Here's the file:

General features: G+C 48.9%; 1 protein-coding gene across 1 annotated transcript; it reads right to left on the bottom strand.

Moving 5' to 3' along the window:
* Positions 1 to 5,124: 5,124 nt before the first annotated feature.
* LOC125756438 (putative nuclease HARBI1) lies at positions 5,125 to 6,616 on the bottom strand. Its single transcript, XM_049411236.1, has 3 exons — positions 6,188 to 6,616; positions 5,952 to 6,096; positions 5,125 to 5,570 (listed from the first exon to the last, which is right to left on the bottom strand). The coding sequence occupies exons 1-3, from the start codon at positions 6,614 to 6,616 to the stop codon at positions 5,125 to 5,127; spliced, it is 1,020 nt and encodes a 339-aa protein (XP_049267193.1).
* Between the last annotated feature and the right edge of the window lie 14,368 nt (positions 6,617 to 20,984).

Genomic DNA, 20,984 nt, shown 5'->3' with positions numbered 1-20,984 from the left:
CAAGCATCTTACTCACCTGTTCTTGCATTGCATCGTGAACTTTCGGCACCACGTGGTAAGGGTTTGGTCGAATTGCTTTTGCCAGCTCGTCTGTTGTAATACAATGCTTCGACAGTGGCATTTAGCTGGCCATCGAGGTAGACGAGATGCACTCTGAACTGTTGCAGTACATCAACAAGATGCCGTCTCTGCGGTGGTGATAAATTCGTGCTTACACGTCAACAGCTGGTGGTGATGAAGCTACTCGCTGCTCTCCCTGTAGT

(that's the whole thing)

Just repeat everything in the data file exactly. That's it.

General features: G+C 48.9%; 1 protein-coding gene across 1 annotated transcript; it reads right to left on the bottom strand.

Moving 5' to 3' along the window:
* Positions 1 to 5,124: 5,124 nt before the first annotated feature.
* LOC125756438 (putative nuclease HARBI1) lies at positions 5,125 to 6,616 on the bottom strand. Its single transcript, XM_049411236.1, has 3 exons — positions 6,188 to 6,616; positions 5,952 to 6,096; positions 5,125 to 5,570 (listed from the first exon to the last, which is right to left on the bottom strand). The coding sequence occupies exons 1-3, from the start codon at positions 6,614 to 6,616 to the stop codon at positions 5,125 to 5,127; spliced, it is 1,020 nt and encodes a 339-aa protein (XP_049267193.1).
* Between the last annotated feature and the right edge of the window lie 14,368 nt (positions 6,617 to 20,984).

Genomic DNA, 20,984 nt, shown 5'->3' with positions numbered 1-20,984 from the left:
CAAGCATCTTACTCACCTGTTCTTGCATTGCATCGTGAACTTTCGGCACCACGTGGTAAGGGTTTGGTCGAATTGCTTTTGCCAGCTCGTCTGTTGTAATACAATGCTTCGACAGTGGCATTTAGCTGGCCATCGAGGTAGACGAGATGCACTCTGAACTGTTGCAGTACATCAACAAGATGCCGTCTCTGCGGTGGTGATAAATTCGTGCTTACACGTCAACAGCTGGTGGTGATGAAGCTACTCGCTGCTCTCCCTGTAGT